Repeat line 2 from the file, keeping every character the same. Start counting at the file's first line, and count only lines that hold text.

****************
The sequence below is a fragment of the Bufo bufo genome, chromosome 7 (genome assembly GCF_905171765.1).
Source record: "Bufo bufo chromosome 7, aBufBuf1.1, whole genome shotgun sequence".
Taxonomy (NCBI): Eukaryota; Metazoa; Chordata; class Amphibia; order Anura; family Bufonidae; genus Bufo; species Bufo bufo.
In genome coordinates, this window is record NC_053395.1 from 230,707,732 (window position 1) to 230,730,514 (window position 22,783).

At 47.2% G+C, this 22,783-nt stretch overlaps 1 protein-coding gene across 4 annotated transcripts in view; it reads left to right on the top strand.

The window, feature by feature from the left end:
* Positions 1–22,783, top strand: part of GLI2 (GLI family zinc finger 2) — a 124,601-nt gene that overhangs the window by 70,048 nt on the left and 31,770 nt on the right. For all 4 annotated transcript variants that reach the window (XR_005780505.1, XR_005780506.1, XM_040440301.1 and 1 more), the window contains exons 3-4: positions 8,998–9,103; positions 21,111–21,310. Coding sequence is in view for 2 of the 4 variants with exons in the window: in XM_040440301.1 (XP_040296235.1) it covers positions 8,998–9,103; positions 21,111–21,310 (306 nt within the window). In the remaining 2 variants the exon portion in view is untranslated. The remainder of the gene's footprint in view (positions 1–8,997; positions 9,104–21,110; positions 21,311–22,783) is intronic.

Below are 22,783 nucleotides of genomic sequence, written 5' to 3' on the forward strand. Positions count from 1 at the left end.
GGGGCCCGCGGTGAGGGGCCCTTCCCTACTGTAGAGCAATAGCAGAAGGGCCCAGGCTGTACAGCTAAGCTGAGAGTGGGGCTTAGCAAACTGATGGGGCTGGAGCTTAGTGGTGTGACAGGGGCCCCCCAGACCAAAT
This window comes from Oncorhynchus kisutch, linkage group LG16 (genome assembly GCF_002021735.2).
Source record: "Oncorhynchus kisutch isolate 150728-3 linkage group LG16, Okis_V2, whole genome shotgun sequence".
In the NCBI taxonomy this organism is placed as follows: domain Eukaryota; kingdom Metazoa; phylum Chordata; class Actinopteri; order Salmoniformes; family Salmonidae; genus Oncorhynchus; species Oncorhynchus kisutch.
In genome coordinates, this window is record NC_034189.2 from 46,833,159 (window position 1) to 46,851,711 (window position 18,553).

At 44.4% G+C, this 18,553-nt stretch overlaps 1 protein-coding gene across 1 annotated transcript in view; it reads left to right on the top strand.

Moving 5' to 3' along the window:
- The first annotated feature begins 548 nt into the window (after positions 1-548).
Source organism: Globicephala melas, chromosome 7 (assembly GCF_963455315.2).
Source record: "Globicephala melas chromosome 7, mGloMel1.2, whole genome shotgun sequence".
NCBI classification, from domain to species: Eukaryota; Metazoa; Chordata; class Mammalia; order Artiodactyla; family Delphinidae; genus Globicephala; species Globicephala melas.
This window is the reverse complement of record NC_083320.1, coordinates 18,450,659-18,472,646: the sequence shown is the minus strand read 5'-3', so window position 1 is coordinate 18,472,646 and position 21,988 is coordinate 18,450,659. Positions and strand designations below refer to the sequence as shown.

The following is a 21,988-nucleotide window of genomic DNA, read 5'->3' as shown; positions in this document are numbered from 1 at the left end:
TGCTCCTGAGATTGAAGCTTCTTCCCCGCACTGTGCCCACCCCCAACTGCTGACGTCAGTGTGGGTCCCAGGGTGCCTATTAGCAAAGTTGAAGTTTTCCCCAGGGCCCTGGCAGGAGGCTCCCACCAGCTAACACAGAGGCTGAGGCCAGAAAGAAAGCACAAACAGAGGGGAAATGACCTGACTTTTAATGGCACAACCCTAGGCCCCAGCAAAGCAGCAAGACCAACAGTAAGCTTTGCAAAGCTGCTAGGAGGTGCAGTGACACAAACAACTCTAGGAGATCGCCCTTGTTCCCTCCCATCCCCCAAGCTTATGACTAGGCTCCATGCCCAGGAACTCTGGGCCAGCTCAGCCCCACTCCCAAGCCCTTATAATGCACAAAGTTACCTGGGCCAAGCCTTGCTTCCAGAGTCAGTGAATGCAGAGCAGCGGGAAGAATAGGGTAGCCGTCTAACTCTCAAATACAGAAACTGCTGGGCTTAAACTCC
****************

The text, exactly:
Source record: "Bufo bufo chromosome 7, aBufBuf1.1, whole genome shotgun sequence".